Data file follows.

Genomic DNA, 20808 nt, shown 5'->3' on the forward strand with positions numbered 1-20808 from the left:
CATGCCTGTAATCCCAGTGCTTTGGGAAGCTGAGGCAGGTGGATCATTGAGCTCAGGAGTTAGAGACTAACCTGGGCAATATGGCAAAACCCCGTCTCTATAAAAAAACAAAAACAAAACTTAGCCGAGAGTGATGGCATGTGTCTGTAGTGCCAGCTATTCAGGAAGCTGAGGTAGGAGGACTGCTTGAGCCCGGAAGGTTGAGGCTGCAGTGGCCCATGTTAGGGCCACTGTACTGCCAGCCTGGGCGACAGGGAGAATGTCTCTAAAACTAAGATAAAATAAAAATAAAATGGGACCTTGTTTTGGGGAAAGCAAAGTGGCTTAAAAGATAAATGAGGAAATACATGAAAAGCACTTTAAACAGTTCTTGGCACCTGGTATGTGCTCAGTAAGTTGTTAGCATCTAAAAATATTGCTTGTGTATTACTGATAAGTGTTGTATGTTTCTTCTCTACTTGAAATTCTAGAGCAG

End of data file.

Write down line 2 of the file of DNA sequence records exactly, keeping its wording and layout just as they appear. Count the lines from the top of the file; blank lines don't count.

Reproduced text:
CATGCCTGTAATCCCAGTGCTTTGGGAAGCTGAGGCAGGTGGATCATTGAGCTCAGGAGTTAGAGACTAACCTGGGCAATATGGCAAAACCCCGTCTCTATAAAAAAACAAAAACAAAACTTAGCCGAGAGTGATGGCATGTGTCTGTAGTGCCAGCTATTCAGGAAGCTGAGGTAGGAGGACTGCTTGAGCCCGGAAGGTTGAGGCTGCAGTGGCCCATGTTAGGGCCACTGTACTGCCAGCCTGGGCGACAGGGAGAATGTCTCTAAAACTAAGATAAAATAAAAATAAAATGGGACCTTGTTTTGGGGAAAGCAAAGTGGCTTAAAAGATAAATGAGGAAATACATGAAAAGCACTTTAAACAGTTCTTGGCACCTGGTATGTGCTCAGTAAGTTGTTAGCATCTAAAAATATTGCTTGTGTATTACTGATAAGTGTTGTATGTTTCTTCTCTACTTGAAATTCTAGAGCAG